I’ve written another blog post for Rock Paper Photo, this time on the release of “the most famous unreleased album in rock and roll history” (according to Rolling Stone): The Beach Boys’ – actually Brian Wilson’s – much-ballyhooed SMiLE, which, indeed, never was finished but is presented in cobbled-together form as part of a dee-luxe box set from Capitol/EMI: The SMiLE Sessions. My post is entitled You’re Never Fully Dressed Without A SMiLE. The majority of the release consists of extensive session documentation, which feature lots of studio chatter, 24-year-old Brian giving directions to L.A. session men, outtakes, alternate mixes, and a version of “Good Vibrations” that is worth the price of admission.
It got me thinking about “lost albums,” “lost artists,” and more specifically, times when people have attempted to turn me on to something via a bootleg, usually saying: you gotta check this out!
Regarding SMiLE, sometime in the mid-90s, my dear friend Luis, whose taste ran from the Velvet Underground to Teddy Pendergrass to Steve Earle, engaged in awkward pregnant-with-hope sharing of SMiLE‘s “Heroes & Villains,” “Surf’s Up,” and “Vege-Tables.” He’d been repeatedly listening on a boombox to those and other songs now officially presented on The SMiLE Sessions. I was impressed by the originality but not lit on fire. His disappointment was palpable. I LOVED – and love – Pet Sounds, which balances Brian’s rapacious ambition with taut lyrics, producing songs you can live in, but none of the SMiLE stuff excited me. It just sounded mostly like a mess, a swirling vortex of blind, drug fueled nerdy desire, famously – and fabulously – lampooned in Walk Hard: The Dewey Cox Story.
I’ve been on the opposite end of this dynamic with Bobbie Gentry, going so far as ordering her hard-to-find post-Ode To Billie Joe work and mailing it to friends, none of whom seem to get it. Ode To Billie Joe is a masterful single and album, but her magnum opus is Delta Sweete, a hard-to-find marvel of chamber pop opera that, maddeningly, no one seems to know about. Perhaps my fascination is tied up in her mystery, but if so, I cannot tweeze those things apart. Her mystery is this: Gentry retired from music in the early 80s, never to engage the public again. She literally dropped off the map, an act most compelling to me, as the world continues to evolve into a place where this seems almost impossible to do, especially for a celebrity. Word on the street is she either lives in a gated community somewhere down south or in L.A. No one seems sure.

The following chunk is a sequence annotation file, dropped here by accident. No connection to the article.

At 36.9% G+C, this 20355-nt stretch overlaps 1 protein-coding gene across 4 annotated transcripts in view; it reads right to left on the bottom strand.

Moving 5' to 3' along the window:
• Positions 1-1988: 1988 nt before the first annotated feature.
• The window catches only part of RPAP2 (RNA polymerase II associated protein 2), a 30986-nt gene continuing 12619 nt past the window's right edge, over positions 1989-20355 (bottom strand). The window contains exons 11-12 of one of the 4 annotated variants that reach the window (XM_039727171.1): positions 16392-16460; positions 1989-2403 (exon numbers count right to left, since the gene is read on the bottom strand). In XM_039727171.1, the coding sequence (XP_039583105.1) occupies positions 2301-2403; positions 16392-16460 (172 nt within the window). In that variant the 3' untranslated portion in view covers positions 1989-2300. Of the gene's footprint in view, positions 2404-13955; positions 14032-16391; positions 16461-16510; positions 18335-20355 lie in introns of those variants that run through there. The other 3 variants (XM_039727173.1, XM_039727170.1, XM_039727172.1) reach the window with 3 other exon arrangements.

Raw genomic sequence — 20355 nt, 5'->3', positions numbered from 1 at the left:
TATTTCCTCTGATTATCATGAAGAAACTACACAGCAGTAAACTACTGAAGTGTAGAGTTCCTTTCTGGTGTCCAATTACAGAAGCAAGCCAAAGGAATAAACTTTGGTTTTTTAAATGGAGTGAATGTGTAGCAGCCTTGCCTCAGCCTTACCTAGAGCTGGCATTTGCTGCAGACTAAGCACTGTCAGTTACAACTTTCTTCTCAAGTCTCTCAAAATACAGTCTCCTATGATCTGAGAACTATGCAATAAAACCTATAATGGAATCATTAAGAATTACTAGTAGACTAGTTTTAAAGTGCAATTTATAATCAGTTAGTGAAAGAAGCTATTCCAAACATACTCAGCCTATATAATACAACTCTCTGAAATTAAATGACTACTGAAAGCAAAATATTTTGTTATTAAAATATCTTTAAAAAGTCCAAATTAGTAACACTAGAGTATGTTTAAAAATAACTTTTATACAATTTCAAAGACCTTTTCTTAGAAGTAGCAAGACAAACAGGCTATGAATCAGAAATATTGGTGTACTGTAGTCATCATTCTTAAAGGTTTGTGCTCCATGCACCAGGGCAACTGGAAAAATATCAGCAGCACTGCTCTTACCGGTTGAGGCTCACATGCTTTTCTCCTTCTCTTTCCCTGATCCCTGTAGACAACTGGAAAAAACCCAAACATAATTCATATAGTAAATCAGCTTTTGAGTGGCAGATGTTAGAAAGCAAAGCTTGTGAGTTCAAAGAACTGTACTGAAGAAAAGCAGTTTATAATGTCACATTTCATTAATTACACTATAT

By the way, you gotta check this out:
In the nineties I did make dubs of a half-demagnetized bootleg cassette of a “lost album” of songs that became much of Dylan’s “divorce album/return to form” Blood On The Tracks. For the “official” album (the one you hear in the supermarket), Dylan reworked the tunes, changing keys, tense, tunings, P.O.V., structure. Reasons for this are speculated, of course. Speculated ad nauseam. The original versions, which, to me, sound like the most emotionally raw stuff Dylan ever did, were eventually released as part of the Bootleg Series Vol. 1-3. They are stripped down, and, for my money (although no money was spent) superior to the “official” version. I’ve forced those recordings on folks. Once in awhile, someone lights up and joins me in the sacred space.
Listening to The SMiLE Sessions now, some fifteen years since that day Luis attempted to enfold me in his ardor for Brian Wilson’s quixotic attempt to capture the ineffable, I finally get it a bit more. There is a saying “Our sorrows carve room for our joys.” While the last fifteen years have been among my best ever – fatherhood springs to mind – this time has also been contoured by quite a lot of sorrow in my life (including the loss of Luis). I’m wondering if that sorrow has, indeed, carved out a deeper, broader space inside me, allowing more of Brian’s crazy essence to seep in. I hear things now that I didn’t – or perhaps couldn’t – before. I hear a truly gifted man, a deeply dark man fighting demons with choirboy harmonies and lame jokes, emboldened by youth, drugs, money and the zeitgeist. I define some of the psychedelia as creepy, but that’s just me (and, likely, my childhood, when psychedelia scared the shit out of me.) While it is sad to know Brian suffered in the wake of SMiLE’s failure – indeed, his mental state never recovered –I appreciate more the miracle that the guy is still alive, a father of kids, a man functioning on this plane in a state of apparent happiness. That is a precious thing.
The misfires used to get on my nerves. But now I feel more forgiving of the aspects of SMiLE that do not work. Having faced a bit (a lot) of failure, I am not so afraid of it. Most of all, though, I have come to recognize bravery in its many forms, and as years pass, I appreciate it more and more; its currency goes up. If there’s one thing that jumps out of the speakers when you hear SMiLE, it’s audacity. To me, that is gold.
It’s still not as good as Pet Sounds, though.
By the way, ever hear the version of “God Only Knows” with Brian singing lead? You gotta check this out: